It was Lobb who first turned to Alfa Laval for water-temperature management. Before that, much simpler and less efficient shell and tube heat exchangers were used.

ALONG WITH HIS TWO SIBLINGS, Lobb started to help with the business while still at school. He trained as an accountant, and in 1986, when his parents retired, he joined the family business. He has been there ever since.

It has been a rewarding experience, Lobb says. “Tourism is such a neat industry to be in,” he says. “You’re not dealing with nuts and bolts or cans of paint, but with people and their entertainment and pleasure. There’s huge satisfaction in providing products or services that people actually love.”

The facility has progressively been developed over the past three decades. “That’s because consumer needs and the market mix have changed.” Lobb says. “We get people from all over the world who visit spas in Italy, Hungary, America and Asia and expect an international-quality product when they come here. And we think we’re offering that.”

Late last year Lobb and his wife, Barbara, the spa’s retail manager, visited four of the world’s top thermal pools in Europe.

“We wanted to see how we measured up to international standards,” he says.

“I thought we measured up pretty well, actually. They’re dealing in bigger numbers, but it’s just economies of scale. We have this fabulous mineral water here, and it’s possibly a touch hotter and clearer.”

Providing bathing water to clients can be tricky at times. “We’re lucky we can tap into this wonderful resource, but mineral water is mineral water,” Lobb explains. “It’s not filtered, crystal clear and chlorinated like your pool at home. Some people come here and find the water is cloudy, and it can change colour with the atmospherics. And they say ‘well, what’s this?’ The springs are natural; you can’t tamper with them too much.”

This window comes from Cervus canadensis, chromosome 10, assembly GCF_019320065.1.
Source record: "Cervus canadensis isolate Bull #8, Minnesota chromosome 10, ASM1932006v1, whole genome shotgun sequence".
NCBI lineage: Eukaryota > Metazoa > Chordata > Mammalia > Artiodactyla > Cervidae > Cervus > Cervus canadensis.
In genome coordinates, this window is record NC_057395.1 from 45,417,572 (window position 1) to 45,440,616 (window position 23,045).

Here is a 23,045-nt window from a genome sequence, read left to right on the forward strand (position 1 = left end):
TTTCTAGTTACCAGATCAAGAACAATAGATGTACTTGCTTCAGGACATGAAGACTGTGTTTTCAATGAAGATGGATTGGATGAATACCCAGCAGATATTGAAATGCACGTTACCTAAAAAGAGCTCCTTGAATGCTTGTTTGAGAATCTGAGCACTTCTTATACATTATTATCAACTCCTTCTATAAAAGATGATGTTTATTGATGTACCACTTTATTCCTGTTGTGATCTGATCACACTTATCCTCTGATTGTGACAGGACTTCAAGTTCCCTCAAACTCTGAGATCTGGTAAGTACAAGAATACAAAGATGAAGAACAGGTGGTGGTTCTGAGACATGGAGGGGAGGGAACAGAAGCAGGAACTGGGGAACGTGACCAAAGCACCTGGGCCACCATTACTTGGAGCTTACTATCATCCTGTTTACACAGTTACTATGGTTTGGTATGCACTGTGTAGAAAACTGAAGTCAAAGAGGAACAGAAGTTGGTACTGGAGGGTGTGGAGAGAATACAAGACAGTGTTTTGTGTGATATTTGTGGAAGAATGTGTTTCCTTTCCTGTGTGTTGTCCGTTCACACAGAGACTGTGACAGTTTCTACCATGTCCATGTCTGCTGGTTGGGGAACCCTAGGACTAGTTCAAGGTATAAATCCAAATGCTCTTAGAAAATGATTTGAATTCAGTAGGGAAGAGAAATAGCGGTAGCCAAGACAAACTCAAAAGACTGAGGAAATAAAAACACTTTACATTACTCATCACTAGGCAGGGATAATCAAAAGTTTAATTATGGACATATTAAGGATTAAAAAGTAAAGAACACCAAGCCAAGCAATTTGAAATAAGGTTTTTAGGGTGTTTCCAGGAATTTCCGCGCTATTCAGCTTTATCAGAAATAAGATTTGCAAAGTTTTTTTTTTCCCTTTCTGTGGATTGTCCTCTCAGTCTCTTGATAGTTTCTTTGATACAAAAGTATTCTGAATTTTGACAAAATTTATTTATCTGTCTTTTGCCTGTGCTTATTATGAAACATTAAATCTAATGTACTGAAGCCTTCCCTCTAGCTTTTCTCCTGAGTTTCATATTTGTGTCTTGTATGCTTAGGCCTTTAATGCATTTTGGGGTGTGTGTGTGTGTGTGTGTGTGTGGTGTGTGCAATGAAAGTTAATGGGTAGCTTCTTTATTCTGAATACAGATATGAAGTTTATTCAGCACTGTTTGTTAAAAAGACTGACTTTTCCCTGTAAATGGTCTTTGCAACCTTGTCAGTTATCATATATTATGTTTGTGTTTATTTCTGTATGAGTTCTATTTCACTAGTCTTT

The key now is to match the excellent facilities with equally excellent service. “We’ve got a good team of about 80 staff, and we believe in training,” Lobb says. “At the moment it’s hard to get good people because there’s not a huge pool of the right people; everyone is struggling for staff. But we get them, and we keep them.”

As to the future, he says there’s always something on the drawing board. “It’s the nature of the company,” Lobb says. “One of our jobs is to make sure that when people come to Rotorua – and there’s about 150 different things they can do – that they come here. That’s it. You can’t come to Rotorua and miss out on a hot mineral swim. That is the quintessential Rotorua.”

The next challenge is to understand the new plant heating the pools. “It’s very complex, like the engine room of a ship,” Lobb says. “We have to learn how it works and its nuances.”

It’s a challenge, he says, that he’s looking forward to.

Always evolving: heat exchangers

Plate heat exchangers, such as those used at Polynesian Spa, transfer heat efficiently from one fluid to another in a controlled fashion.

At the spa the primary heat source is superheated steam from a bore that taps into the geothermal field underlying Rotorua. The Alfa Laval plate heat exchangers transfer heat from this to a freshwater loop, which then transports the heat to another set of heat exchangers. These supply both fresh and mineral waters of varying temperatures to the various pools of the complex, which are each kept at a specific temperature, mostly ranging from 36 to 42 degrees Celsius, with a large chlorinated freshwater family spa pool at 33 degrees Celsius. The geothermal source is also employed, via the heat exchangers, to provide underfloor heating, domestic hot water and space heating.

Alfa Laval quality coordinator Marian Ioan says Alfa Laval is at the forefront of heat exchange technology. “We’ve pushed hard with new ideas,” he says. “Plate heat exchangers are flexible technology and are always evolving, with new plate and gasket designs almost every year. If increased capacity is required, it’s easy to add more plates.”

Because of the restrictions on use of the geothermal resource, it is essential to capture as much of the available free heat as possible, Marian says. “The plate heat exchangers can offer heat transfer coefficients that are four and a half times higher than those of a shell and tube exchanger,” he says.

The company provides most of the heat exchangers for Rotorua’s motels, but Polynesian Spa is its biggest customer in the city, with 16 units on site. Martin Lobb, the spa’s managing director, says the plant design allows the spa to reheat, filter and sanitize the thermal pool water, thus reducing the use of a scarce resource. “Our waste pool water has all the contaminants removed before it is discharged to Lake Rotorua under a discharge permit,” he says.